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Career and Education Opportunities for Food Service Aides in West Virginia

West Virginia has a population of 1,819,777, which has grown by 0.63% in the last 10 years. Nicknamed the "Mountain State," West Virginia's capital and largest city is Charleston.

Currently, 4,620 people work as food service aides in West Virginia. This is expected to grow by 14% to 5,270 people by 2016. This is better than the national trend for food service aides, which sees this job pool growing by about 4.2% over the next eight years. In general, food service aides perform a variety of food preparation duties other than cooking, such as preparing cold foods and shellfish, slicing meat, and brewing coffee or tea.

Income for food service aides is about $7 per hour or $16,320 annually on average in West Virginia. Nationally, their income is about $8 per hour or $18,630 yearly. Earnings for food service aides are better than earnings in the general category of Preparation in West Virginia and better than general Preparation category earnings nationally. People working as food service aides can fill a number of jobs, such as: raw shellfish preparer, food service specialist, and caterer helper.

In 2008, there were a total of 934,944 jobs in West Virginia. The average annual income was $31,634 in 2008, up from $30,121 in 2007. The unemployment rate in West Virginia was 7.9% in 2009, which has grown by 3.6% since the previous year. About 14.8% of West Virginia residents have college degrees, which is lower than the national average.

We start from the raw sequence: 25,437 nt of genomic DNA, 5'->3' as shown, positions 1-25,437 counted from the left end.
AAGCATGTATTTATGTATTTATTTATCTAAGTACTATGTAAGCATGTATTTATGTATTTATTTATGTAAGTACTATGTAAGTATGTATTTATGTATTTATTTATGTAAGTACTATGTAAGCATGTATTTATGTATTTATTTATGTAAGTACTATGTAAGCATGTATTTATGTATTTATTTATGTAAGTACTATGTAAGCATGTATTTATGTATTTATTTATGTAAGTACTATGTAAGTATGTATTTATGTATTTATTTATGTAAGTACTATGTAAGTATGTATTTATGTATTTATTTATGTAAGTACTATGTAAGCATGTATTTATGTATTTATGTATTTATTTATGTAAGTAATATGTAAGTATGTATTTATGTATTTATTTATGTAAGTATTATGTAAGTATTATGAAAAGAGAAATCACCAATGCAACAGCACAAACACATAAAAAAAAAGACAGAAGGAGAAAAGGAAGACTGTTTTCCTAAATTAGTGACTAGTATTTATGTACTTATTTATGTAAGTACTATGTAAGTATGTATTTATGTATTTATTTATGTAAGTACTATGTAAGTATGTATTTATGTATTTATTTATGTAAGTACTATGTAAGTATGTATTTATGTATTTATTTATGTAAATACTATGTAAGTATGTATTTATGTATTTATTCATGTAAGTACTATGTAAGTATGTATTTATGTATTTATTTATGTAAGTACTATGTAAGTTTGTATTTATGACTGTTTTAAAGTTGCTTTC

The top industries in West Virginia include bituminous coal underground mining, plastics material manufacturing, and pipeline transportation. Notable tourist attractions include the P A Denny, the Craik, and the South Charleston Museum.

CITIES WITH Food Service Aide OPPORTUNITIES IN West Virginia


JOB DESCRIPTION: Food Service Aide

Food Service Aide video from the State of New Jersey Dept. of Labor and Workforce Development

In general, food service aides perform a variety of food preparation duties other than cooking, such as preparing cold foods and shellfish, slicing meat, and brewing coffee or tea.

Every day, food service aides are expected to be able to listen to and understand others in meetings. It is also important that they understand what others are saying to them even in a noisy environment.

Similar jobs with educational opportunities in West Virginia include:

  • Fast Food Cook. Prepare and cook food in fast food restaurants with limited menus. Duties of the cooks are limited to preparation of a few basic items and normally involve operating large-volume single-purpose cooking equipment.
  • Institutional Cook. Prepare and cook large quantities of food for institutions, such as schools, hospitals, or cafeterias.
  • Restaurant Chef. Prepare, season, and cook soups, meats, or other foodstuffs in restaurants. May order supplies, keep records and accounts, price items on menu, or plan menu.
  • Short Order Cook. Prepare and cook to order a variety of foods that require only a short preparation time. May take orders from customers and serve patrons at counters or tables.

LOCATION INFORMATION: West Virginia

West Virginia
West Virginia photo by the U.S. Dept. of Transportation

West Virginia has a population of 1,819,777, which has grown by 0.63% over the past 10 years. Nicknamed the "Mountain State," West Virginia's capital and biggest city is Charleston. In 2008, there were a total of 934,944 jobs in West Virginia. The average annual income was $31,634 in 2008, up from $30,121 in 2007. The unemployment rate in West Virginia was 7.9% in 2009, which has grown by 3.6% since the previous year. Approximately 14.8% of West Virginia residents have college degrees, which is lower than the national average.

The top industries in West Virginia include bituminous coal underground mining, plastics material manufacturing, and pipeline transportation. Notable tourist attractions include the P A Denny, the Robert C Byrd Health Sciences C of W Vrgna Unvrsty, and the Craik.